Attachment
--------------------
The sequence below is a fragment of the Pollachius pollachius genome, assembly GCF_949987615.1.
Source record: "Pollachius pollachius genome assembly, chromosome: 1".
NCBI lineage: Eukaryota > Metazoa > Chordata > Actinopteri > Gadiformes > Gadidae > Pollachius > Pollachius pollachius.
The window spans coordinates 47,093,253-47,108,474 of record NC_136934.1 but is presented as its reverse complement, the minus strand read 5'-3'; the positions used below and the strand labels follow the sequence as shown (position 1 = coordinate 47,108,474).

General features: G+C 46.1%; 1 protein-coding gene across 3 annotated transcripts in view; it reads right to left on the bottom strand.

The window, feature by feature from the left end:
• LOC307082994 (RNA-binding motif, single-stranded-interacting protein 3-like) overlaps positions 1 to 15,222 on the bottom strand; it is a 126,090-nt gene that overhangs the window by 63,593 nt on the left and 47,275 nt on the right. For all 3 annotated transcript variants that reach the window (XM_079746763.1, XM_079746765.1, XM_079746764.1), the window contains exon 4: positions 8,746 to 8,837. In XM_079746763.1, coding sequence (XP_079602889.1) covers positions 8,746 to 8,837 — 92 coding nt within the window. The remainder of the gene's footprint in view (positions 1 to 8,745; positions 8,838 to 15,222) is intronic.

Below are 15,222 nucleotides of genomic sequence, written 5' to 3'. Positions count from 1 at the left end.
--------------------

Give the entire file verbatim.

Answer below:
The sequence below is a fragment of the Pollachius pollachius genome, assembly GCF_949987615.1.
Source record: "Pollachius pollachius genome assembly, chromosome: 1".
NCBI lineage: Eukaryota > Metazoa > Chordata > Actinopteri > Gadiformes > Gadidae > Pollachius > Pollachius pollachius.
The window spans coordinates 47,093,253-47,108,474 of record NC_136934.1 but is presented as its reverse complement, the minus strand read 5'-3'; the positions used below and the strand labels follow the sequence as shown (position 1 = coordinate 47,108,474).

General features: G+C 46.1%; 1 protein-coding gene across 3 annotated transcripts in view; it reads right to left on the bottom strand.

The window, feature by feature from the left end:
• LOC307082994 (RNA-binding motif, single-stranded-interacting protein 3-like) overlaps positions 1 to 15,222 on the bottom strand; it is a 126,090-nt gene that overhangs the window by 63,593 nt on the left and 47,275 nt on the right. For all 3 annotated transcript variants that reach the window (XM_079746763.1, XM_079746765.1, XM_079746764.1), the window contains exon 4: positions 8,746 to 8,837. In XM_079746763.1, coding sequence (XP_079602889.1) covers positions 8,746 to 8,837 — 92 coding nt within the window. The remainder of the gene's footprint in view (positions 1 to 8,745; positions 8,838 to 15,222) is intronic.

Below are 15,222 nucleotides of genomic sequence, written 5' to 3'. Positions count from 1 at the left end.